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Despite Denials, RCMP Used Facial Recognition Program for 18 Years

Despite Denials, RCMP Used Facial Recognition Program for 18 Years

NDP critic calls on government to explain why RCMP falsely denied using Clearview AI technology.

Charlie-Angus
On Monday, NDP MP Charlie Angus called on the federal government to explain why the RCMP had denied using Clearview AI’s technology when several departments within the force were using it. Photo by Adrian Wyld, the Canadian Press.

Despite denials, the RCMP has been routinely using facial recognition technology since 2002, The Tyee has learned.

And the software continues to be used in British Columbia, the RCMP confirmed Monday.

Attention has been focused on the RCMP’s use of Clearview AI’scontroversial facial recognition software, which uses a database of billions of images scraped from social media. The technology allows police forces — and individuals and companies — to upload a photo and see any matching images on the web, along with links to where they appeared.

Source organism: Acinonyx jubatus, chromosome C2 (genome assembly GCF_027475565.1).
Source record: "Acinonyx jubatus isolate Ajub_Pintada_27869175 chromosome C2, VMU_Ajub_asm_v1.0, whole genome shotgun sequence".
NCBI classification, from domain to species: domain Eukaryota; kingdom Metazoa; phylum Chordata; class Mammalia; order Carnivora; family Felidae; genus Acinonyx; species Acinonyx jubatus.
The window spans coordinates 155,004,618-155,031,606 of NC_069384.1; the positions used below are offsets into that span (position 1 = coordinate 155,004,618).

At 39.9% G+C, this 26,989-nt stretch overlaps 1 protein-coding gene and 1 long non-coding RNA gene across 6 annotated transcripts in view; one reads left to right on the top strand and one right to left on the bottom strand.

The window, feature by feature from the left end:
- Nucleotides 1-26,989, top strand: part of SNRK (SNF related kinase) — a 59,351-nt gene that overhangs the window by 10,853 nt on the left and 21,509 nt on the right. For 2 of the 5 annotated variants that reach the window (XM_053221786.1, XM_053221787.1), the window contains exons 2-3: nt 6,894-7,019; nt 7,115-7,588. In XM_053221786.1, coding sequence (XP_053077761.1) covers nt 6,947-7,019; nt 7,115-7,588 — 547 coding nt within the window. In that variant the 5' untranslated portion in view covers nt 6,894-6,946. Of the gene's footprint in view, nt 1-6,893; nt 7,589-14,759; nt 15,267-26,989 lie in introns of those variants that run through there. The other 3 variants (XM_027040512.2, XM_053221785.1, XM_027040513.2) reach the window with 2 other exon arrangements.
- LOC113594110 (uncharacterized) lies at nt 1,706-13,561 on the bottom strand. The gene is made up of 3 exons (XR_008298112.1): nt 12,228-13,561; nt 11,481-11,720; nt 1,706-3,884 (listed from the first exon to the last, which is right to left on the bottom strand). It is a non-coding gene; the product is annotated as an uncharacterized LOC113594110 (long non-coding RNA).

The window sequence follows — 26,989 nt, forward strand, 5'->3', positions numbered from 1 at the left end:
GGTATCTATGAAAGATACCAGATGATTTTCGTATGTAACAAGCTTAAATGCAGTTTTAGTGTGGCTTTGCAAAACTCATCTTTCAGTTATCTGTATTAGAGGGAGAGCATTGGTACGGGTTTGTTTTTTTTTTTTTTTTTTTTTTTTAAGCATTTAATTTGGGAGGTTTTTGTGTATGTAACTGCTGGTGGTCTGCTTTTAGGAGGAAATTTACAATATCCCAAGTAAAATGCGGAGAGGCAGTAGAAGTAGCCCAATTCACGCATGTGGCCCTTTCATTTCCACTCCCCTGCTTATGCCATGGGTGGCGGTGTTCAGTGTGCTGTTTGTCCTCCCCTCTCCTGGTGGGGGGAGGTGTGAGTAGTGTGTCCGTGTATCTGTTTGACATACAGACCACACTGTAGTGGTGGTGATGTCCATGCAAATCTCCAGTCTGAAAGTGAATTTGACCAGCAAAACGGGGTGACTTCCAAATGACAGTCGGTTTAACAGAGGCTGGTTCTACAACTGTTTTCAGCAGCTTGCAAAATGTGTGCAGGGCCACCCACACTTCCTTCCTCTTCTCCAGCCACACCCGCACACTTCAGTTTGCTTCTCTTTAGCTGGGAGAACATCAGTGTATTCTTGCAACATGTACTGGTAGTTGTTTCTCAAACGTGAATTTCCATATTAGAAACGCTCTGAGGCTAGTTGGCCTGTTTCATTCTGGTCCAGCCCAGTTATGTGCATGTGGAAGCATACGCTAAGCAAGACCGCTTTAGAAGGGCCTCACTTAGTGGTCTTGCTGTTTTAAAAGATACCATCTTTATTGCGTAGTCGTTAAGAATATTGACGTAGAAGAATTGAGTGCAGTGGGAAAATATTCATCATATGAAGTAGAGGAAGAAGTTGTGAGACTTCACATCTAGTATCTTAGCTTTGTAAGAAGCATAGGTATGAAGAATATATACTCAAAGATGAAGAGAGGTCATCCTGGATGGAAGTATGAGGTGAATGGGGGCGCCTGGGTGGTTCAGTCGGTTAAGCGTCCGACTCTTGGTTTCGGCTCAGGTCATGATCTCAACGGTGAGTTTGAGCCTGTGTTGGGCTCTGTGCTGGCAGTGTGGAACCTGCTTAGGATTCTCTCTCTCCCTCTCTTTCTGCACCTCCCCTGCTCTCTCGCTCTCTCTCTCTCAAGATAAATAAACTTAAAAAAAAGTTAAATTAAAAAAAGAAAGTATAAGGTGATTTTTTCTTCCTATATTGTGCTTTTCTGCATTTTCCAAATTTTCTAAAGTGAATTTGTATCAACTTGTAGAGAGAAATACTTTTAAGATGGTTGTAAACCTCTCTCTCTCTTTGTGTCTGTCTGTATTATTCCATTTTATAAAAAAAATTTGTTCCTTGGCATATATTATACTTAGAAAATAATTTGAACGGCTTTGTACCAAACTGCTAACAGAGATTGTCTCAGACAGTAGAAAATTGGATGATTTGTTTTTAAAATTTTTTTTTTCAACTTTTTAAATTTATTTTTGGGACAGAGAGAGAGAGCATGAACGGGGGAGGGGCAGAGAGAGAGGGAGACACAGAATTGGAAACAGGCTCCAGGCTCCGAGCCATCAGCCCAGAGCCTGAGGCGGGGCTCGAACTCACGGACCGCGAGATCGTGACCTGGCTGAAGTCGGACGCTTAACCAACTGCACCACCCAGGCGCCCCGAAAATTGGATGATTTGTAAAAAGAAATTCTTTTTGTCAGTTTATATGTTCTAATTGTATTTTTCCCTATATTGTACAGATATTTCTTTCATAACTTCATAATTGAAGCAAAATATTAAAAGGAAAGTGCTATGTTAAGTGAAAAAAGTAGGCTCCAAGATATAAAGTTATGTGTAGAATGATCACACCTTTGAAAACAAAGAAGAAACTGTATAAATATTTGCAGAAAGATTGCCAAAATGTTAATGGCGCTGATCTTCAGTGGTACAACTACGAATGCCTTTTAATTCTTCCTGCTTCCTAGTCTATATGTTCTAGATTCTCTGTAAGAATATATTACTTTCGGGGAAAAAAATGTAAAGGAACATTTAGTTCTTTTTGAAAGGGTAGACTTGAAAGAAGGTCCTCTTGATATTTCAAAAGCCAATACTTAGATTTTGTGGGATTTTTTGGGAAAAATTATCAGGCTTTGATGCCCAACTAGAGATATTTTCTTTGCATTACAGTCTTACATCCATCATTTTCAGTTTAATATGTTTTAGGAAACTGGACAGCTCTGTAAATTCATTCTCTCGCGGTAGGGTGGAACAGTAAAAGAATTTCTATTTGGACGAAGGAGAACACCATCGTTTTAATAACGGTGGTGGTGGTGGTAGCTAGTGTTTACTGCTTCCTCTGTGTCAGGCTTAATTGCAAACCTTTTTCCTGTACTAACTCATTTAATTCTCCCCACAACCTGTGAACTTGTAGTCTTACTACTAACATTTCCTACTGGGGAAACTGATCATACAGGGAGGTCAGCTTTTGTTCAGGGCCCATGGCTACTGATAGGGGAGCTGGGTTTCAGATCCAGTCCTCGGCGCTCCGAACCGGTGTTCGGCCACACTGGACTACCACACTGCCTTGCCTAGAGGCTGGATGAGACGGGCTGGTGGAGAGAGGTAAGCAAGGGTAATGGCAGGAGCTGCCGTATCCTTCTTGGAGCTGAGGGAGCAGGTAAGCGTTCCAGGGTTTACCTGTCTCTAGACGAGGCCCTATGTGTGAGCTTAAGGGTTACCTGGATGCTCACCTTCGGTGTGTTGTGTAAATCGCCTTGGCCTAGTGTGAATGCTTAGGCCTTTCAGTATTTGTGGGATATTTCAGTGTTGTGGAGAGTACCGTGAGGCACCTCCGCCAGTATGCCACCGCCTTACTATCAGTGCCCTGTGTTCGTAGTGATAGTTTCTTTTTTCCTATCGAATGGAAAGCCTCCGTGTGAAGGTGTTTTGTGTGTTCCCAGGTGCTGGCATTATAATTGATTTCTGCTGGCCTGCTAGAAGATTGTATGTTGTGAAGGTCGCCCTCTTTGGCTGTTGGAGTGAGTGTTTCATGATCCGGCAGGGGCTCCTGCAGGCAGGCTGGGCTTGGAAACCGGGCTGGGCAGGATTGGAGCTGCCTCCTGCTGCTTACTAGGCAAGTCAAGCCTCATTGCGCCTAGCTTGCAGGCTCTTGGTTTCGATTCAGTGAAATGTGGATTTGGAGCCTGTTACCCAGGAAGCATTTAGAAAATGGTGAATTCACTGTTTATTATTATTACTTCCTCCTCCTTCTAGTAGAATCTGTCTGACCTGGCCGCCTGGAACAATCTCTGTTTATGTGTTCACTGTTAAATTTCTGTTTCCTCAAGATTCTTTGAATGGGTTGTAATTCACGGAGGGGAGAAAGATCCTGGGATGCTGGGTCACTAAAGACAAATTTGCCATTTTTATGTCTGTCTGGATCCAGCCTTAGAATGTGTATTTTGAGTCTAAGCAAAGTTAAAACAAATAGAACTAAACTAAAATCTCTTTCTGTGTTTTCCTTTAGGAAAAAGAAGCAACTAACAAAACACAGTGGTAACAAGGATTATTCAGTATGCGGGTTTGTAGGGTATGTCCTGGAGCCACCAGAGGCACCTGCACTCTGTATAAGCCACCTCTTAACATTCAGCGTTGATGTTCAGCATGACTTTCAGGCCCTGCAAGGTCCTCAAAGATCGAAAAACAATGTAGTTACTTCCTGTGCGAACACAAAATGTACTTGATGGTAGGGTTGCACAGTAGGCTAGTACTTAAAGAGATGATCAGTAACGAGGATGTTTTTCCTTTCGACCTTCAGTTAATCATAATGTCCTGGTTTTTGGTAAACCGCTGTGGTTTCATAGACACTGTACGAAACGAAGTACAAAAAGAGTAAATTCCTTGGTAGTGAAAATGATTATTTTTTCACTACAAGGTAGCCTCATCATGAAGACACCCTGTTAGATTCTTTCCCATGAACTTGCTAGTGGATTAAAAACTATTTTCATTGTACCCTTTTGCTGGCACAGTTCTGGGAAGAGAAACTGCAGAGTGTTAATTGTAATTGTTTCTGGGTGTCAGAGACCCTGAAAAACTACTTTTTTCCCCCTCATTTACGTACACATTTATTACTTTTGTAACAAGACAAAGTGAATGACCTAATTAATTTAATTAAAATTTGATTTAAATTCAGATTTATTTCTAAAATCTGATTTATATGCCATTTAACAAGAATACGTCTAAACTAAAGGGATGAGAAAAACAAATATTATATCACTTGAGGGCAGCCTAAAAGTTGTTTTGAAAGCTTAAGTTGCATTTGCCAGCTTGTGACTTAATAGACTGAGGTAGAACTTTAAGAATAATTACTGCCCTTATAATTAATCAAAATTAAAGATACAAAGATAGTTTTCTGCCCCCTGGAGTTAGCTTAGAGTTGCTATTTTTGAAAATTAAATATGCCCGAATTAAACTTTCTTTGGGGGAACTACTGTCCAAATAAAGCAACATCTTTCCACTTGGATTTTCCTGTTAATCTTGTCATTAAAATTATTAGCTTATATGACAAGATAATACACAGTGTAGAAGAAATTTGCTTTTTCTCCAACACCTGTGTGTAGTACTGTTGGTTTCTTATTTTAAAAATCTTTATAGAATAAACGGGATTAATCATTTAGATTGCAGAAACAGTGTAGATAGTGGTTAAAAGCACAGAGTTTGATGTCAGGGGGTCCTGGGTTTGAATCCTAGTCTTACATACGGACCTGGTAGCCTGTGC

But The Tyee has learned the RCMP has been using facial recognition software for 18 years.

“The Computerized Arrest and Booking System (CABS) has been in use at the RCMP for many years,” spokesperson Catherine Fortin said in a written response to emailed questions. “Currently, it is only being used by the RCMP in B.C.”

The technology is used to store and compare faces of “charged persons” and to create photo lineups, said Fortin.

When the RCMP bought the system, the supplier said it provided “increased efficiency of surveillance and investigation activities” and “the ability to identify an individual within very large databases of images in seconds.”

The RCMP did not respond to a question about how the use of the software could be reconciled with its previous claims it was not using facial recognition technology.

In July 2019, the RCMP told The Tyee it was not using such software.

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